I have been on press all day, starting at 9:30 AM. 12 hours later and I have proofed 8 signatures. A signature is one sheet of printed paper that, once folded, will result in 12 pages of the book. Each signature must be printed on both sides. I will be checking a total of about 22 of these signatures for a total page count of 252 pages. It is going very well so far with minimal tweaking. I cannot overstate the importance of doing good prepress work earlier as it really makes the printing a much easier task. The first two signatures usually set the tone for the others. I'm always a bit nervous doing this because so much is at stake for the publisher (Turnstone Press) and myself. I end up looking at the color fairly critically and looking for any potential marks, blemishes, etc. Once I am happy, I sign off and the rest of the signature gets printed. About 1.5 hours later, I return to do the same thing. It will take approximately 35 consecutive hours of printing to complete the book. Needless to say, it will be an all-nighter!
Shown above is master printer Darrell Hildebrand checking out a signature. Darrell is retiring next week after 27 years in the business! I have worked with Darrell on a few books over the years. Wishing you well in your future endeavours Darrell!
Printing a book can take a while, depending on the physical size of the book, how many pages in the book, how many books are being printed, whether there are any special processes required, etc. Assuming everything runs well, I plan to be 'on press' for about 37 consecutive hours or so. I hope to get in an hour or so of sleep between some of these press checks.
While in Altona, I shall be well taken care by Friesens . They provide their clients with very comfortable spaces to relax, sleep and eat. I always take time to check out the new books they printed since my last visits. Looking forward to this.
I spent this past Monday and Tuesday at Friesens in Altona, Manitoba doing the prepress work for my upcoming book 'Ontario'. It was a hard two days of sitting at the computer ensuring that all the images in the book will translate in print as closely as possible to my vision. While I processed all the images on my calibrated system in my office, we made a number of conversions necessary for printing on the offset press. This included converting from the RGB to CMYK color space, adding a printer profile as well as a paper profile, sizing the images, tweaking the color and contrast after the conversions (if required), checking for any 'dust spots' that might have been missed earlier and applying any sharpening (if required). 'Prepress wizzard' Ray Friesens was in full control, implementing any changes I thought might be required. Pictured above is Ray in front of the main monitor displaying the current image we were working on, with the monitor to the right showing the page spread layout in InDesign and a matching color proof on the left. This is the sixth book that Ray and I have worked on and I have to give Ray much credit for making these books as good as they are. Doing due diligence on prepress makes the printing of any book a much easier and enjoyable task. Today I spent the better part of the day proofing all the text once again in anticipation of color proofs to come in a few days. Next Wednesday and Thursday (and possibly Friday), I return to Friesens to press check the book as it comes off the presses!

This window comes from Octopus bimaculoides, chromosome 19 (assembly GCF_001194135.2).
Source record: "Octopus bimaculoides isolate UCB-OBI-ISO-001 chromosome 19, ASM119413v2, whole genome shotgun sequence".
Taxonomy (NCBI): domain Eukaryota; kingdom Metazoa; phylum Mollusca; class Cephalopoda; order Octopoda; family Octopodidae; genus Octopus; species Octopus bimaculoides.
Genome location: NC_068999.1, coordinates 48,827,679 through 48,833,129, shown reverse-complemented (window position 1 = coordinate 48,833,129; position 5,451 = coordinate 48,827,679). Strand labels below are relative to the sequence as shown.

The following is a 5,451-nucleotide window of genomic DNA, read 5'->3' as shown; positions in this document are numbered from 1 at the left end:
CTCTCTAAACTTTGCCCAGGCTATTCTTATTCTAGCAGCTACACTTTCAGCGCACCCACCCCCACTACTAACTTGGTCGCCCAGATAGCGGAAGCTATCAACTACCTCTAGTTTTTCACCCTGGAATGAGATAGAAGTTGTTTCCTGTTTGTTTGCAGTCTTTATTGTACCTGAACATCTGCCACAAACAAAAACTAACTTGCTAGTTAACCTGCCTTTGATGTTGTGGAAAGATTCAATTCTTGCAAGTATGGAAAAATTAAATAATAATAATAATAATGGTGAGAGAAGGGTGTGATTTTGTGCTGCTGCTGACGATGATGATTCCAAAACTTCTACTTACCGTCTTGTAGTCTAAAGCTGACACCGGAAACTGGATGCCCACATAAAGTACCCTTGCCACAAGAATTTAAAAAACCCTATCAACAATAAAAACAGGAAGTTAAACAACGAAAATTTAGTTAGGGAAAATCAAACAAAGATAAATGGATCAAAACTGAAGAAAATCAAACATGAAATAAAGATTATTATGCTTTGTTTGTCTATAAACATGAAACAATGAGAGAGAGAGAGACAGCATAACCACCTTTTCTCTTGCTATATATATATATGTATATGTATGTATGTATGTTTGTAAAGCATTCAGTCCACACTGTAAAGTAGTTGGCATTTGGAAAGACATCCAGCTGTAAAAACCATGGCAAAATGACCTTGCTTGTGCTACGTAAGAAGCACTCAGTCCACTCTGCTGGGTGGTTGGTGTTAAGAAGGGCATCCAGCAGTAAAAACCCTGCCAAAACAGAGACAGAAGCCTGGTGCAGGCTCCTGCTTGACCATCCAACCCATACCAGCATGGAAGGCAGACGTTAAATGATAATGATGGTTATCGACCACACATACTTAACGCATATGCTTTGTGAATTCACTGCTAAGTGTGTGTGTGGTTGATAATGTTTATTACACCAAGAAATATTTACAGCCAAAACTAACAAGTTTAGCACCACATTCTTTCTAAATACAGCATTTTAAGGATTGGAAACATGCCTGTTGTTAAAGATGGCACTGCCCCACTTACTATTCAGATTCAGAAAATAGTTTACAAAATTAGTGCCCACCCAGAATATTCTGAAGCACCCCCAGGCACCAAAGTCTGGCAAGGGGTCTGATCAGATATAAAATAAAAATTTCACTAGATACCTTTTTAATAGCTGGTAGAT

I spotted a pair of snowy owls perched on the hydro lines near Altona, Manitoba on my way to do the prepress work for my Ontario book on Monday morning. The sun had not yet risen and the sky was cloudy so I made a few documentary images of the male and female owls. Later in the day, the clouds cleared and I decided to return to the area after dinner to see if I might spot the owls again. The female snowy owl was nowhere to be seen but the male was perched very near where I first saw it in the morning. I made the first image about 30 minutes before sunset and the second one (bottom) just a few minutes before the sun dipped below the horizon, which imparted a lovely pink/yellow cast to the bird. Both images were made with the new 300mm F4 VR lens coupled with the new 1.4x teleconverter (lll). Along with the new Nikon D7200 DX camera, this combination (630mm) gives me a very sharp, workable, powerful, flexible and affordable handheld system for capturing wildlife.